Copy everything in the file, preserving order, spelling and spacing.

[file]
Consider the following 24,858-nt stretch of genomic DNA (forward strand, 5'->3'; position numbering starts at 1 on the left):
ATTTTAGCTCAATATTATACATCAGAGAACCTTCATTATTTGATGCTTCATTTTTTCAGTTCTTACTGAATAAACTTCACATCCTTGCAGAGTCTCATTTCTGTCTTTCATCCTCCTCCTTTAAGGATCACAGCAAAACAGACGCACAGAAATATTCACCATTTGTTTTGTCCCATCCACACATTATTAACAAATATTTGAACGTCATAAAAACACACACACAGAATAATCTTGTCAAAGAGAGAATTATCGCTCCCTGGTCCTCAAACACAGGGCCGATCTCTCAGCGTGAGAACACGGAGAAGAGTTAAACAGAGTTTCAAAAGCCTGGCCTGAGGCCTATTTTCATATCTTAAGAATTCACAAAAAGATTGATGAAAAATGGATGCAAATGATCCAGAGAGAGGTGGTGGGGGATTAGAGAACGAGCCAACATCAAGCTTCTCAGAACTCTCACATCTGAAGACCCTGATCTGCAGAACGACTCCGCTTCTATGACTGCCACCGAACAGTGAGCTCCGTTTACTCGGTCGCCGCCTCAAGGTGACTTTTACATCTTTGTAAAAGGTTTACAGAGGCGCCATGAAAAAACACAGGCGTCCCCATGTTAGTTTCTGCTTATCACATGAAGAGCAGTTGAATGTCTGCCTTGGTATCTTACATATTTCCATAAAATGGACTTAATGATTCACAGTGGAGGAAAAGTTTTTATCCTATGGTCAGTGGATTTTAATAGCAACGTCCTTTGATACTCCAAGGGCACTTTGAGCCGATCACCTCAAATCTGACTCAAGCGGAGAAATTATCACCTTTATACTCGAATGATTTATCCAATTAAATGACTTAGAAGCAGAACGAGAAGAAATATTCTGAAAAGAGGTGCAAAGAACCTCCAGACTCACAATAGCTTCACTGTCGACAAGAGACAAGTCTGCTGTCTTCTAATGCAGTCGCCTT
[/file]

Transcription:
Consider the following 24,858-nt stretch of genomic DNA (forward strand, 5'->3'; position numbering starts at 1 on the left):
ATTTTAGCTCAATATTATACATCAGAGAACCTTCATTATTTGATGCTTCATTTTTTCAGTTCTTACTGAATAAACTTCACATCCTTGCAGAGTCTCATTTCTGTCTTTCATCCTCCTCCTTTAAGGATCACAGCAAAACAGACGCACAGAAATATTCACCATTTGTTTTGTCCCATCCACACATTATTAACAAATATTTGAACGTCATAAAAACACACACACAGAATAATCTTGTCAAAGAGAGAATTATCGCTCCCTGGTCCTCAAACACAGGGCCGATCTCTCAGCGTGAGAACACGGAGAAGAGTTAAACAGAGTTTCAAAAGCCTGGCCTGAGGCCTATTTTCATATCTTAAGAATTCACAAAAAGATTGATGAAAAATGGATGCAAATGATCCAGAGAGAGGTGGTGGGGGATTAGAGAACGAGCCAACATCAAGCTTCTCAGAACTCTCACATCTGAAGACCCTGATCTGCAGAACGACTCCGCTTCTATGACTGCCACCGAACAGTGAGCTCCGTTTACTCGGTCGCCGCCTCAAGGTGACTTTTACATCTTTGTAAAAGGTTTACAGAGGCGCCATGAAAAAACACAGGCGTCCCCATGTTAGTTTCTGCTTATCACATGAAGAGCAGTTGAATGTCTGCCTTGGTATCTTACATATTTCCATAAAATGGACTTAATGATTCACAGTGGAGGAAAAGTTTTTATCCTATGGTCAGTGGATTTTAATAGCAACGTCCTTTGATACTCCAAGGGCACTTTGAGCCGATCACCTCAAATCTGACTCAAGCGGAGAAATTATCACCTTTATACTCGAATGATTTATCCAATTAAATGACTTAGAAGCAGAACGAGAAGAAATATTCTGAAAAGAGGTGCAAAGAACCTCCAGACTCACAATAGCTTCACTGTCGACAAGAGACAAGTCTGCTGTCTTCTAATGCAGTCGCCTT